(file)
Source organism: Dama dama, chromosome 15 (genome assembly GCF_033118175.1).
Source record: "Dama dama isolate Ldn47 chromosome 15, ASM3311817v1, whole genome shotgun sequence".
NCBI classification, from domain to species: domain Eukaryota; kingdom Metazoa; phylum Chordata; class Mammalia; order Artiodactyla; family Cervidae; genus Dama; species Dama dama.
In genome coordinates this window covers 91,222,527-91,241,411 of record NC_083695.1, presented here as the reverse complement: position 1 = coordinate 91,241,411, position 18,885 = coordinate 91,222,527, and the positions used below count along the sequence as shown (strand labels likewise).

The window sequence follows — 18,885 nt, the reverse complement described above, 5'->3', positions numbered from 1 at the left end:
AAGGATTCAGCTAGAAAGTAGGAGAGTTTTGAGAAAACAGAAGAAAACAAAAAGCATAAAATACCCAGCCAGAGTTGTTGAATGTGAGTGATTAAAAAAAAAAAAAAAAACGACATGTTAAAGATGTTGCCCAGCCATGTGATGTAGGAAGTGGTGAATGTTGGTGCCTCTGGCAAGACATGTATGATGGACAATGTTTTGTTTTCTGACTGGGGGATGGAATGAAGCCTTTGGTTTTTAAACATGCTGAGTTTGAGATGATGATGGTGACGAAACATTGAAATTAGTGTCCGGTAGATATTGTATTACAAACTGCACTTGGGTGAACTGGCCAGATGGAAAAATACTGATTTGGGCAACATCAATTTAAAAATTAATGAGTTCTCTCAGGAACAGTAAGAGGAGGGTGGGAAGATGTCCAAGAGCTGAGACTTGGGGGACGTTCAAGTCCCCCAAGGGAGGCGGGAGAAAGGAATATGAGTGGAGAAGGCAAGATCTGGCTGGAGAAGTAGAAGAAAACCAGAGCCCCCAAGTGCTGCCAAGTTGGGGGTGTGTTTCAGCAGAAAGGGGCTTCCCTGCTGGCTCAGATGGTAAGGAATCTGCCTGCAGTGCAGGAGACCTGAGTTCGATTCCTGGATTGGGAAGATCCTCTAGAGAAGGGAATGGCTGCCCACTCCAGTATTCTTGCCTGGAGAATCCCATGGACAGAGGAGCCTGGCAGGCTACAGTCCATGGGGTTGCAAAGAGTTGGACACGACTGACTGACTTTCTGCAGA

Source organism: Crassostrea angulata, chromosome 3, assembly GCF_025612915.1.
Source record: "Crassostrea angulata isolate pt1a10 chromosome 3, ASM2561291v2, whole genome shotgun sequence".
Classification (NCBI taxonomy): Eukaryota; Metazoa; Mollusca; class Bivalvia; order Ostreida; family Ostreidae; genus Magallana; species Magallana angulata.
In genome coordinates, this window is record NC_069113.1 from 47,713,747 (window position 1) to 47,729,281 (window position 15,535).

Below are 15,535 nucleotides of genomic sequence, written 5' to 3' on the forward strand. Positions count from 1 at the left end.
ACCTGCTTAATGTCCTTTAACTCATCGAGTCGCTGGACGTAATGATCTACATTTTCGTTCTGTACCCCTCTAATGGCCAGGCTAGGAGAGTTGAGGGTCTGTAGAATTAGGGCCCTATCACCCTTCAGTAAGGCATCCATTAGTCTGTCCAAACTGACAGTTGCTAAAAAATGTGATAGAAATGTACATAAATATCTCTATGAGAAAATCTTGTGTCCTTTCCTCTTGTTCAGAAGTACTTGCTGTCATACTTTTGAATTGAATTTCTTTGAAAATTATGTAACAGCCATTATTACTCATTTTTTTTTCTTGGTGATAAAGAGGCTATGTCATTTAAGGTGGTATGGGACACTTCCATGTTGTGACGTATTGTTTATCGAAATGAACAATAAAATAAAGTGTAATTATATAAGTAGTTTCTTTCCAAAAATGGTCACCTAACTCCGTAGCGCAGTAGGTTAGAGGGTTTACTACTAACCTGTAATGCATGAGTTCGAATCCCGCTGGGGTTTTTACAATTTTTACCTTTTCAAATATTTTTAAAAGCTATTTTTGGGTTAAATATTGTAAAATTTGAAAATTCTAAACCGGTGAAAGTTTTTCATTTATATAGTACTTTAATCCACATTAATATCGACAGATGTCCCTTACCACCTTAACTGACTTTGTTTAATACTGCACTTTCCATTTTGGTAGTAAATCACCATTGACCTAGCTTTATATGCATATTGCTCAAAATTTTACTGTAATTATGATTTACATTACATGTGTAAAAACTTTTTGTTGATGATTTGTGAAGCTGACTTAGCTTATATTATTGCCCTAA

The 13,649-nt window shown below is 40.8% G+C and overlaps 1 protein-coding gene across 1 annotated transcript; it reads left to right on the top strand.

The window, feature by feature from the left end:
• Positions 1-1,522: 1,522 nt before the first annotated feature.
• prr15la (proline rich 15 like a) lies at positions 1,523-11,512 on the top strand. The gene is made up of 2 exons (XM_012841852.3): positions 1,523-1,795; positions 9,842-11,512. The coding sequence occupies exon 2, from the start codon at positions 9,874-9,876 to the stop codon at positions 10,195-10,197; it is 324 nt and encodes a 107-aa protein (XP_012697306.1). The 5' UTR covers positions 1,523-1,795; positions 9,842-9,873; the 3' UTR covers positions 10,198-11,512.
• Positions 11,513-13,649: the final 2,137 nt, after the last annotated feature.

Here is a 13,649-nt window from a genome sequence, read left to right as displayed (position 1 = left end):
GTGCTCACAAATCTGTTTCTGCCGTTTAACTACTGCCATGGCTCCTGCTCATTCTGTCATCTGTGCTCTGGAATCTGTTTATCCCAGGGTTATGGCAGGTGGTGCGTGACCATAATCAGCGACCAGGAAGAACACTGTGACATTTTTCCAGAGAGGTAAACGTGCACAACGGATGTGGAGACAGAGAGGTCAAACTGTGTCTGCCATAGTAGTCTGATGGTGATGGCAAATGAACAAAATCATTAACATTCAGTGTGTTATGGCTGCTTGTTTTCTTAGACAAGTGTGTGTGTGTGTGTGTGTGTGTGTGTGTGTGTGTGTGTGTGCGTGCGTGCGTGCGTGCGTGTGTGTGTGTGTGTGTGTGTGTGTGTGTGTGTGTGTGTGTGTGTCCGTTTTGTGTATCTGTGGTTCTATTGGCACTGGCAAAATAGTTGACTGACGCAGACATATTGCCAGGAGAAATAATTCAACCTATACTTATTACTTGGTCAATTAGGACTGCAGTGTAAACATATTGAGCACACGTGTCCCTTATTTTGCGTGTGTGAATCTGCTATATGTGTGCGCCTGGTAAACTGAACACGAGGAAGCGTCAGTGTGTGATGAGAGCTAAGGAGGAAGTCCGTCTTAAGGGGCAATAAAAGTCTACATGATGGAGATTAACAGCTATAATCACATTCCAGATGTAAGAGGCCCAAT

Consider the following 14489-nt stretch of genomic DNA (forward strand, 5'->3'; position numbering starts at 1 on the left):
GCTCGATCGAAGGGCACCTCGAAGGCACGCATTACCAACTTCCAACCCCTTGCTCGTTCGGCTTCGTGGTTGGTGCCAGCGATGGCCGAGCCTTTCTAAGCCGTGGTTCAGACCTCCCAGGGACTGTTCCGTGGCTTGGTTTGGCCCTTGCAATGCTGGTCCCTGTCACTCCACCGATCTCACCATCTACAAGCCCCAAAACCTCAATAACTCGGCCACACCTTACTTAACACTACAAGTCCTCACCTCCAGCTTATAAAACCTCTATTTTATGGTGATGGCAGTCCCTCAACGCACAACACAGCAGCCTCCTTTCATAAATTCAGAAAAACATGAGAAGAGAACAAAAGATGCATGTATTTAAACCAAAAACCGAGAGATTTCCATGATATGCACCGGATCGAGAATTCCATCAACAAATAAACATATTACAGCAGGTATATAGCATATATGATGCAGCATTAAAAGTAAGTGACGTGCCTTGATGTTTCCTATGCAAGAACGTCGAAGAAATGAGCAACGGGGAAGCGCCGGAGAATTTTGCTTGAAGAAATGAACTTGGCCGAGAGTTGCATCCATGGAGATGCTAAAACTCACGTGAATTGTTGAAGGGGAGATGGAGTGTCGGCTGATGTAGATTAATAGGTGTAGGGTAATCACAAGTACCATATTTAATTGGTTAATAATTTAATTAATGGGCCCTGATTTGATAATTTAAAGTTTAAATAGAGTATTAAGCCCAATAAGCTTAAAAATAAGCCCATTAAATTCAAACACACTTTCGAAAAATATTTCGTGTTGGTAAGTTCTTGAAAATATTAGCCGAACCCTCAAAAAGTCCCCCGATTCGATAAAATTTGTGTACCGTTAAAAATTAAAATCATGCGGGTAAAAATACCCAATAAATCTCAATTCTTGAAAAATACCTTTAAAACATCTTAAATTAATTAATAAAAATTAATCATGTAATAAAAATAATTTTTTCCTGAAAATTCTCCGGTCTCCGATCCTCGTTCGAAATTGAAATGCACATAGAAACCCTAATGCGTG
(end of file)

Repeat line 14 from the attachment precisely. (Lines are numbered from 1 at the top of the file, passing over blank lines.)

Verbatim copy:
The window, feature by feature from the left end: